I’d never recorded one of Guy’s songs. I’d always admired them but never recorded one until now. And that song just seemed to have a place on this record. It’s almost like it had been guided there by some outside force. It was supposed to be there. And for years and probably a couple hundred shows, I’d played with Lyle Lovett, John Hiatt, and Guy on songwriter tours that we did together, and I always sat next to Guy. And you know, Guy is a mighty presence, and he would always play a song that I had to follow. And some of his songs were just so powerful they’d rip your heart out. And I’d go, “Oh no, I can’t follow this!” So when it came to putting this record together, “Magdalene” just seemed to want to be in the lineup, because it talks about Mexico and danger, and you get the idea there’s a little something more going on behind the scenes that he never says.

You’ve also reprised “Cold Black Hammer” from your 1994 Texas all-star musical Chippy. Why did you think that fit into this narrative?


Oh, yeah, that came about when we did the Chippy play—me and Terry Allen and Robert Earl Keen and a whole bunch of us. We got together and wrote a thing about Chippy, who was a West Texas prostitute who followed the oil-bust towns. I just thought of that when I was doing this record and thought, you know, the whole thing that has gone on all through the high plains with fracking, and how it’s kind of boom or bust with that, and I wanted to repaint that picture, rerecord the song. It was a changing-of-the-scene song in that play—and more theatrical—so I wanted to make a real song out of it because the whole weird thing of fracking has come in the last five years out into West Texas, and now weird statistics are popping up, like Oklahoma becoming the earthquake capital of the world because of fracking. And, you know, the whole thing with big money and the international oil trade and wars over oil and stuff like that—I just wanted to bring that song back and paint it in a new light.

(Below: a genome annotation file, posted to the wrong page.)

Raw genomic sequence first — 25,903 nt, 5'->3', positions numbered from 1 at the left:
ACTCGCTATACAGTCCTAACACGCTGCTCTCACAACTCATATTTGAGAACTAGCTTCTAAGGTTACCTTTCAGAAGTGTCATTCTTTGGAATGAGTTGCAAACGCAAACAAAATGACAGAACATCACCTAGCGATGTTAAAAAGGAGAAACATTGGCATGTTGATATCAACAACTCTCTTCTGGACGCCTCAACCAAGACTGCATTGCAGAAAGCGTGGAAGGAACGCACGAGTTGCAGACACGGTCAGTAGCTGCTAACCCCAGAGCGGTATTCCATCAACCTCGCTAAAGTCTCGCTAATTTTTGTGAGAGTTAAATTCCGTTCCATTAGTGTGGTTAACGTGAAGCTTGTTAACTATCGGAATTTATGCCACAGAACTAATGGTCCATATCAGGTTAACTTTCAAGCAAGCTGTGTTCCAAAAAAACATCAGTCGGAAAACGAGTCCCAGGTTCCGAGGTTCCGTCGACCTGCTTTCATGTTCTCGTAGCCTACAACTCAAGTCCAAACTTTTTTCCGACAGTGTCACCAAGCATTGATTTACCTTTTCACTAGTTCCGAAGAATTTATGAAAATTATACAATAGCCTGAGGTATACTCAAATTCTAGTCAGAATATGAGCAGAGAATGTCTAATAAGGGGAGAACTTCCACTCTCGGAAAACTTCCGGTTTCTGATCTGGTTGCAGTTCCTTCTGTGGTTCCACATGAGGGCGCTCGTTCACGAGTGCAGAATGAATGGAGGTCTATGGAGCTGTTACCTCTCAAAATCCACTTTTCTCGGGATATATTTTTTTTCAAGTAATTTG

And you put it with other songs—“Four Ol’ Brokes,” “Burden of Your Load,” “Here’s to the Weary”—that seem to tell stories about characters who once rambled around the country. Do you think you’re documenting an America that no longer exists?

No, I think what I was trying to do was paint stuff that does exist but that people don’t really acknowledge anymore, because it doesn’t fit into the narrative of what’s in people’s mind when they think of Texas, which, for most of the year, is college football. I wanted to paint what was really going on. I mean, football is more or less an illusion. There’s so much more going on beneath the surface. I’m really pleased with the way the album turned out. 


Greg Cahill contributed to this article.

This article originally appeared in the November 2017 issue of Acoustic Guitar magazine.

Mark Kemp
Mark Kemp

Former AG editor Mark Kemp is the author of Dixie Lullaby: A Story of Music, Race, and New Beginnings in a New South (Simon & Schuster, 2004; University of Georgia Press, 2006).